As a general guide, a High distinction indicates work of an exceptional standard, a Distinction a very high standard, a credit a good standard, and a pass an acceptable standard.

Result name

Mark range

Description

High distinction

85 - 100

 

Distinction

75 - 84

 

Credit

65 - 74

 

Pass

50 - 64

 

Fail

0 - 49

When you don’t meet the learning outcomes of the unit to a satisfactory standard.

 

For more information see guide to grades.

Late submission

In accordance with University policy, these penalties apply when written work is submitted after 11:59pm on the due date:

  • Deduction of 5% of the maximum mark for each calendar day after the due date.
  • After ten calendar days late, a mark of zero will be awarded.

This unit has an exception to the standard University policy or supplementary information has been provided by the unit coordinator. This information is displayed below:

5% per day.

Academic integrity

The Current Student website  provides information on academic integrity and the resources available to all students. The University expects students and staff to act ethically and honestly and will treat all allegations of academic integrity breaches seriously.  

We use similarity detection software to detect potential instances of plagiarism or other forms of academic integrity breach. If such matches indicate evidence of plagiarism or other forms of academic integrity breaches, your teacher is required to report your work for further investigation.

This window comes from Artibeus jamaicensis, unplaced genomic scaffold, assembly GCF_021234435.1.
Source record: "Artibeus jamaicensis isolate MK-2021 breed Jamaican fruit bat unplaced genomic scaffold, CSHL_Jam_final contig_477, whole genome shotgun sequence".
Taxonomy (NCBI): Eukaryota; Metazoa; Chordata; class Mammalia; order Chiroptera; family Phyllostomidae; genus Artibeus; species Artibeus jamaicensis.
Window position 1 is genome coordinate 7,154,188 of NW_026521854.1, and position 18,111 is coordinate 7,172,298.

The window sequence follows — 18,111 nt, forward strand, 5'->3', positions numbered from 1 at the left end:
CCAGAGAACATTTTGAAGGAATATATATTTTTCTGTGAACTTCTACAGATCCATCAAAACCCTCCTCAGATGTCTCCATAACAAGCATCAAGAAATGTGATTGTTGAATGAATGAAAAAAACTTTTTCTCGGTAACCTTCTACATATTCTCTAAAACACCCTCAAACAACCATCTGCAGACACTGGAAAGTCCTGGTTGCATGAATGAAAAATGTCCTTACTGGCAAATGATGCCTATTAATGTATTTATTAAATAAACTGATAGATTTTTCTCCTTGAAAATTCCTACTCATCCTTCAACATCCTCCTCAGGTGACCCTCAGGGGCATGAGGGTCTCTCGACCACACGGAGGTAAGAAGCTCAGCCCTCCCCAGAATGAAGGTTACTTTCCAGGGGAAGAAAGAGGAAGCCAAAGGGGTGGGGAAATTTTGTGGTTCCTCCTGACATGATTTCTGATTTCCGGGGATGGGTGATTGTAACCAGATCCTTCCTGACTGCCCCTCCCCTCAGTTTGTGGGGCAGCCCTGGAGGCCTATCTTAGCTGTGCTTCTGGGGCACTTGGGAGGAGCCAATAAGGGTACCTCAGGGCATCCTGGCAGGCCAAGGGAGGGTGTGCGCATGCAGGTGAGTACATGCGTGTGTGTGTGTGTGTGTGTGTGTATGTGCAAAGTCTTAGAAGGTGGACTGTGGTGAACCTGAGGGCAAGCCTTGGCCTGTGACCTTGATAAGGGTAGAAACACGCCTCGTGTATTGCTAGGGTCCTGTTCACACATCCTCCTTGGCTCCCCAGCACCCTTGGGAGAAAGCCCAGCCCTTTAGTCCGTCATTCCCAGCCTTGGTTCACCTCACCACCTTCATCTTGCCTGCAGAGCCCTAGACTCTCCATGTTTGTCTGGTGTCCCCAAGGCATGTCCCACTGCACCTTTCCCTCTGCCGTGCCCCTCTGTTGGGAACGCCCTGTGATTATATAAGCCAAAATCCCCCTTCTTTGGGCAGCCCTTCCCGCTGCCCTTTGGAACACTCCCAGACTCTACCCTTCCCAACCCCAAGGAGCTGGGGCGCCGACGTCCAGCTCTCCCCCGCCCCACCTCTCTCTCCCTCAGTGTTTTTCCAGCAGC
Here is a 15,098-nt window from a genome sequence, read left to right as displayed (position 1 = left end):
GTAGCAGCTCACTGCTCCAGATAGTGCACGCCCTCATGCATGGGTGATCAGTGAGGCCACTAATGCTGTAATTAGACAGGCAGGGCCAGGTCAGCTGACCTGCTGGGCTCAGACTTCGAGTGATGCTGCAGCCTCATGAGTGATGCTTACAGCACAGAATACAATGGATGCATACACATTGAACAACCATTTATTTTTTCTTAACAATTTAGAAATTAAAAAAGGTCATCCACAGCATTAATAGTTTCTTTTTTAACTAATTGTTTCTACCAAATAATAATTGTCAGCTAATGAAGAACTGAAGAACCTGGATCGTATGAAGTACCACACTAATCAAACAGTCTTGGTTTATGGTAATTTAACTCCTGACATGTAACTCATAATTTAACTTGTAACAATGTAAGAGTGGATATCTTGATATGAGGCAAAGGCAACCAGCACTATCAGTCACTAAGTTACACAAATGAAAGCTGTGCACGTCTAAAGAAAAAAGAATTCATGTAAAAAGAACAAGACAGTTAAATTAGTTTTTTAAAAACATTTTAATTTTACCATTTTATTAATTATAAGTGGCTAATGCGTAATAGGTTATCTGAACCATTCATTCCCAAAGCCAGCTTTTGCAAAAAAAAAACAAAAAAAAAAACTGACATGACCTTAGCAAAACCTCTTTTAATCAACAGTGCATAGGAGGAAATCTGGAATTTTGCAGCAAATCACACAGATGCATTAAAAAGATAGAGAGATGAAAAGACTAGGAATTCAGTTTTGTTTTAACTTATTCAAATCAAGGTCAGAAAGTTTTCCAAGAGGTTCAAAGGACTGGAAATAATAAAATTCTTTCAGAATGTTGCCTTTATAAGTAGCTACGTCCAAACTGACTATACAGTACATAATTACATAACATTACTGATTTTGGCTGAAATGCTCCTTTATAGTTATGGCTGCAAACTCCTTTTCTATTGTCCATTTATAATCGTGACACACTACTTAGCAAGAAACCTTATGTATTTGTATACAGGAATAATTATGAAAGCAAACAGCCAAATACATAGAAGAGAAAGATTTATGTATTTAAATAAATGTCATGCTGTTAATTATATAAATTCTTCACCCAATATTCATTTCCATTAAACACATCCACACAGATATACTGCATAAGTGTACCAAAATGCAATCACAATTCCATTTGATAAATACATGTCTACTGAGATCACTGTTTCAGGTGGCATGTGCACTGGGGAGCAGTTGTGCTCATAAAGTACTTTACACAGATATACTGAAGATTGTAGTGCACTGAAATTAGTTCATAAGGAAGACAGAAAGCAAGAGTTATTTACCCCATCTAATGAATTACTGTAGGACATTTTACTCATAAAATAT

You may only use artificial intelligence and writing assistance tools in assessment tasks if you are permitted to by your unit coordinator, and if you do use them, you must also acknowledge this in your work, either in a footnote or an acknowledgement section.

Studiosity is permitted for postgraduate units unless otherwise indicated by the unit coordinator. The use of this service must be acknowledged in your submission.

Simple extensions

If you encounter a problem submitting your work on time, you may be able to apply for an extension of five calendar days through a simple extension.  The application process will be different depending on the type of assessment and extensions cannot be granted for some assessment types like exams.

Special consideration

If exceptional circumstances mean you can’t complete an assessment, you need consideration for a longer period of time, or if you have essential commitments which impact your performance in an assessment, you may be eligible for special consideration or special arrangements.

Special consideration applications will not be affected by a simple extension application.